by Jerry Waxler
When you cut your skin, you bleed, and if you don’t clean it, infection sets in. Human beings also have another type of skin, made not of flesh but of stories. This skin provides a sense of purpose, of safety, of place in the world. When it’s healthy it is resilient enough to shrug off an annoyance, or a small setback. But the slings and arrows of fortune occasionally break through this skin and then it no longer protects us. In our vulnerable state we must continue to live and make decisions designed to seal up the hole, to protect us from the insult ever happening again. The decisions we make in this state often affect us far longer than the original injury itself. Like broken flesh that develops a life threatening infection, a damaged story can be dangerous.
Take for example the crashing of the World Trade Center on September 11, 2001. We watched in horror as our story of safety was penetrated, and then through that gaping wound poured two full fledged military invasions, and subsequently many more dead bodies and torn lives.
While that incident shows how the minds of millions of people can be damaged, we each have individual stories, and these can be damaged, too. Violence is the bluntest way, but there are others. A lover or business partner cheats, and the world becomes dark, no longer worth living in. Betrayal doesn’t even require another person. You can betray yourself. When addicts start wrecking their lives, they cling for dear life to the story that everything is fine. But at some point, the realization crashes in that they are letting themselves down. “I’m a rotten person” creates a dangerous hole in their story.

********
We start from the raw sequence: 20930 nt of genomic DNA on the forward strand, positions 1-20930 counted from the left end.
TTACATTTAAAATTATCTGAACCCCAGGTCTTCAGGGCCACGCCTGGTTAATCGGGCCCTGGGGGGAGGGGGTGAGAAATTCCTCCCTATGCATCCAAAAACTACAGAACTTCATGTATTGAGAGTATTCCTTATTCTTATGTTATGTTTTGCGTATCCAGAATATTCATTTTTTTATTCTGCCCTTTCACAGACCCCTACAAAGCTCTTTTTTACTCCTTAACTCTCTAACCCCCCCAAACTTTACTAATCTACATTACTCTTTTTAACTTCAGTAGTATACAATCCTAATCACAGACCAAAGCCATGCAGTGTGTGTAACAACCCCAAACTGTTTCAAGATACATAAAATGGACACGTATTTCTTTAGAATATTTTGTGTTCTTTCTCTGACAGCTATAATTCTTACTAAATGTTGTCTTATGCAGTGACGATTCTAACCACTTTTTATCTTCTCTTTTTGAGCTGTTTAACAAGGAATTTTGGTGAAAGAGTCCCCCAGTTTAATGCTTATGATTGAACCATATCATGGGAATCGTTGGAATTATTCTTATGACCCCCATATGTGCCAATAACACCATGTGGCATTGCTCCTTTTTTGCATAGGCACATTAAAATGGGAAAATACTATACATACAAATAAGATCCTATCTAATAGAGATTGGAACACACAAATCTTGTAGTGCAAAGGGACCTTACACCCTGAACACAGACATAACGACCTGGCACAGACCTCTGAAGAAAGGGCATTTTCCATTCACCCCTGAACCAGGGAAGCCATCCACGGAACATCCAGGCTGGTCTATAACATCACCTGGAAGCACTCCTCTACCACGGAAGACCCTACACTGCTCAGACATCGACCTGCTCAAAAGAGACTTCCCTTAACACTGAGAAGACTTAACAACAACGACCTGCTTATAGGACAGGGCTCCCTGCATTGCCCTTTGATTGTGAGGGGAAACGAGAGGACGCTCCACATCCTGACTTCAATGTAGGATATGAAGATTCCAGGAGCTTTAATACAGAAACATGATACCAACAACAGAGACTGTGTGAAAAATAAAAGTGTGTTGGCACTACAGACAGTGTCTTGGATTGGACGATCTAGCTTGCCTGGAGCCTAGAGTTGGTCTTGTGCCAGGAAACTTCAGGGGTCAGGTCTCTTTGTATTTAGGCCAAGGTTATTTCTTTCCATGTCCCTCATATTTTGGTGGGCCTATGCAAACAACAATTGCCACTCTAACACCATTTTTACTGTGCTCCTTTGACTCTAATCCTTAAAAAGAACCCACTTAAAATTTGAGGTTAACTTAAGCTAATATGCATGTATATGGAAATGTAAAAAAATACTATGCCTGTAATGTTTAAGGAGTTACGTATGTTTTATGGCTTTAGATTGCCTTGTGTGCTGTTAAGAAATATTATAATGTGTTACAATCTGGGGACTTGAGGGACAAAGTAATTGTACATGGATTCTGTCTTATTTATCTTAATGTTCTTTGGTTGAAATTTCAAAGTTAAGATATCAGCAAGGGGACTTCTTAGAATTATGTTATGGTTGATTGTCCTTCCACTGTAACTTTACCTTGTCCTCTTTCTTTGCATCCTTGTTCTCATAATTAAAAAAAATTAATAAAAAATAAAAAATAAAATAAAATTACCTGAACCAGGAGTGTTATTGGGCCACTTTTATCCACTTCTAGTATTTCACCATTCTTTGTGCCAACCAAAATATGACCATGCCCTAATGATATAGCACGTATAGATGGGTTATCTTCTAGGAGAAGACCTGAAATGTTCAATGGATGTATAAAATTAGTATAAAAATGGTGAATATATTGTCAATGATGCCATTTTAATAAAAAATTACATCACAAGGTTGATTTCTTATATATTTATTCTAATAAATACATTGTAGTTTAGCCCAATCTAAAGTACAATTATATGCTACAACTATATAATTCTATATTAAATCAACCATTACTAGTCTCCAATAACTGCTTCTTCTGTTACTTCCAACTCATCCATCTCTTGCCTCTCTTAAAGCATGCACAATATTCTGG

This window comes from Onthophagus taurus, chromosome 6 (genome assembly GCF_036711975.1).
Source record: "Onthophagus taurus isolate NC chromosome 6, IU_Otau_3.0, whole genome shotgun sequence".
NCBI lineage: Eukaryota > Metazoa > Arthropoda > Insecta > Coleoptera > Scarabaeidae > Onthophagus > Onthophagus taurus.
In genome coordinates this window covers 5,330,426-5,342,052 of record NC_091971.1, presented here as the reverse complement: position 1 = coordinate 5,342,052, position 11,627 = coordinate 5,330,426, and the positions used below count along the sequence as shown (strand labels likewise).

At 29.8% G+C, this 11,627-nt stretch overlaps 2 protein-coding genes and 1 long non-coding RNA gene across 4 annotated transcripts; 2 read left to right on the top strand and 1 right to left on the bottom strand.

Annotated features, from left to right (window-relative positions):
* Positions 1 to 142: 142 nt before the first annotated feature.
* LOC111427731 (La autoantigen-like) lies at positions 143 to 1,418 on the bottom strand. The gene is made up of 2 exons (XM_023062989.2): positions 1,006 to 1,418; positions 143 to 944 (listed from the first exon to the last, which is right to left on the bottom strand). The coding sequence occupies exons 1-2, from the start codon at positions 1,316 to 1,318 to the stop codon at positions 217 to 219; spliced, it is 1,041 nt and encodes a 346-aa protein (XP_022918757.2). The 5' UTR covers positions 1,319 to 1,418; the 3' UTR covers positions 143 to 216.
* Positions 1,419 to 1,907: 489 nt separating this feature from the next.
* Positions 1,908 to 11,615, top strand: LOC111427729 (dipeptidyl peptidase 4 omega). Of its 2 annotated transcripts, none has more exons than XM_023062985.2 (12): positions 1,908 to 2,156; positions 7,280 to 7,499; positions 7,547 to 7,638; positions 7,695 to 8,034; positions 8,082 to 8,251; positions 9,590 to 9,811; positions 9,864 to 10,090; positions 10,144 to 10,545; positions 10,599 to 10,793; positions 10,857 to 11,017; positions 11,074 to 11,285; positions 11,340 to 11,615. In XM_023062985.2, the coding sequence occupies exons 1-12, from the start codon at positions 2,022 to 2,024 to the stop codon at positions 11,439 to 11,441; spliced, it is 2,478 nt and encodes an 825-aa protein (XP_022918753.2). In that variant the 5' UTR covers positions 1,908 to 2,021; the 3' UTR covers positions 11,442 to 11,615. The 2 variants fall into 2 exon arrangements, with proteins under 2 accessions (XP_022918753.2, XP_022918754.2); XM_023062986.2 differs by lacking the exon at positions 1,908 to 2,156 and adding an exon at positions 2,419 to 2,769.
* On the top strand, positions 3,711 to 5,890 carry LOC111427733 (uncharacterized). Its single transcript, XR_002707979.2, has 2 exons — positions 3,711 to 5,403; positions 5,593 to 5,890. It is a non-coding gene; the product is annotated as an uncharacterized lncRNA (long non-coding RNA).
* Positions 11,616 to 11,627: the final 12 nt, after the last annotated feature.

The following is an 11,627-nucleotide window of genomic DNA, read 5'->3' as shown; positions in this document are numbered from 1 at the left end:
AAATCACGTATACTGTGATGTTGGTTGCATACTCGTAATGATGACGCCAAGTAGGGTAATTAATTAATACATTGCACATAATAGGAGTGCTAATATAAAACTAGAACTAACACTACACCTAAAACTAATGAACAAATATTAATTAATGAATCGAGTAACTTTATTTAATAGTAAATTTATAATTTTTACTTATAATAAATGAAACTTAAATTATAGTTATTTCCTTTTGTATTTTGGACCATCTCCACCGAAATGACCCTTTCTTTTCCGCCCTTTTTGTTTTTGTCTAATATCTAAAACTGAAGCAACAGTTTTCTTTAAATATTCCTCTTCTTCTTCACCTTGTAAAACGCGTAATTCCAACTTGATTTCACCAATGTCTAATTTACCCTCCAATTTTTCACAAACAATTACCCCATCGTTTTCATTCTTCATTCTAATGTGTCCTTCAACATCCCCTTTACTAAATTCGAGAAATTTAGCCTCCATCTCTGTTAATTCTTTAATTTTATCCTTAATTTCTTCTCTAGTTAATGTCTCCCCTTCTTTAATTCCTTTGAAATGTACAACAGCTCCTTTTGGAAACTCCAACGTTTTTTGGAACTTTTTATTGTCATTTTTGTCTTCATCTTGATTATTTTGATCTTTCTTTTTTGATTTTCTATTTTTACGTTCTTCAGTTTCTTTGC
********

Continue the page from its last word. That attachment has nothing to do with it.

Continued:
During this wounded period your decisions are not made in the clearest frame of reference. The urgent need to patch up the hole, might lead you to choices whose consequences continue to resonate years later. The cry for deliverance often rips people up more than the initial event. The jilted lover, the avenging family, the self-imploding addict, the litigious spouse, the almost athlete or artist, create even more wounds in the name of setting the story straight.
Despite this messy process, eventually we do stand up, ready to move on. And then, when we are calmer and wiser we can regain some of the ground we lost during the throes of pain. Look past at the initial pain, and from the place of safety you feel right now, approach this as a valuable opportunity for review and deeper understanding. How did you regain your sense of self? What decisions did you make, and how did they affect you later? By reviewing the decisions and actions you made during trauma, you can learn about yourself, reduce the pain and backwards suction of those memories, make amends, and find new and higher ground.
When you come upon traumatic moments in your own story, you will probably realize that you have not applied much retrospective wisdom to that time in your life, having naturally fallen into a longstanding habit of pretending it never happened. And this is one of the vast, profound, unsung benefits of writing about your life. By organizing your thoughts and putting them in order, you regain control and understanding over your own story. It’s one of my favorite things about memoir work. The best repair for a damaged story is to tell stories.
However, there are many challenges in retelling the story of old wounds. Foremost is breaking the pact of forgetfulness you had made with yourself. Remembering might feel dangerous. In my next blog, I’ll tell about a trauma I experienced, and how revisiting it has helped me revise and heal my original view.